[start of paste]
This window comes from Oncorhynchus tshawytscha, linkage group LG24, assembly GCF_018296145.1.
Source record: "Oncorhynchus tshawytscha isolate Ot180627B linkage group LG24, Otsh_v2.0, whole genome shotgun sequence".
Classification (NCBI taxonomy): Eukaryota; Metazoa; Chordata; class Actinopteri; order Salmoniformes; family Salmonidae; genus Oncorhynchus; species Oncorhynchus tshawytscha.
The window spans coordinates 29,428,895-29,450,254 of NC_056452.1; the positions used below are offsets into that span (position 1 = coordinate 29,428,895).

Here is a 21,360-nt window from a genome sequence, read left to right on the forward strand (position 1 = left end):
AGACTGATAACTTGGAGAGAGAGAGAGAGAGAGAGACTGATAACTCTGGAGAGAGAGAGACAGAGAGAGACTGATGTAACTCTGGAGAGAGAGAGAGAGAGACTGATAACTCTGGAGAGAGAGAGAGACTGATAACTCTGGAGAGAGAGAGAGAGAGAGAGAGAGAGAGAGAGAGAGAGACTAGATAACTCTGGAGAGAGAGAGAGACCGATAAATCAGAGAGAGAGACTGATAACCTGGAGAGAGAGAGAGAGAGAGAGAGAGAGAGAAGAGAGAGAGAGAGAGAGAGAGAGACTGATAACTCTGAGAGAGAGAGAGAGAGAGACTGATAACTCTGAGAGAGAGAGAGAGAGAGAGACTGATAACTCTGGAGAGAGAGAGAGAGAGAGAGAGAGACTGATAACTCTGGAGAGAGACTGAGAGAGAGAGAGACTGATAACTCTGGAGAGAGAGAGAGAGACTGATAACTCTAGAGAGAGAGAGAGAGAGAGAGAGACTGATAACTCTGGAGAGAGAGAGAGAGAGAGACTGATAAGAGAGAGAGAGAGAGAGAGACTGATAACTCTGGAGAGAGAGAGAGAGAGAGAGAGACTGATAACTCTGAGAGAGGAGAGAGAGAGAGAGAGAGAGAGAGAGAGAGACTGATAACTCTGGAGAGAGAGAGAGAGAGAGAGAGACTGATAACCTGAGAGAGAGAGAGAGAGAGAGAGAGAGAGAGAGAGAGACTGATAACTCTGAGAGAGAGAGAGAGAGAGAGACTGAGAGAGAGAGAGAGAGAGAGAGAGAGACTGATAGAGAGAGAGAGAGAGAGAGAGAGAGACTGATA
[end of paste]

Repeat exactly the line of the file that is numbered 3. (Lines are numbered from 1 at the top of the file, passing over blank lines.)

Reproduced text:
Classification (NCBI taxonomy): Eukaryota; Metazoa; Chordata; class Actinopteri; order Salmoniformes; family Salmonidae; genus Oncorhynchus; species Oncorhynchus tshawytscha.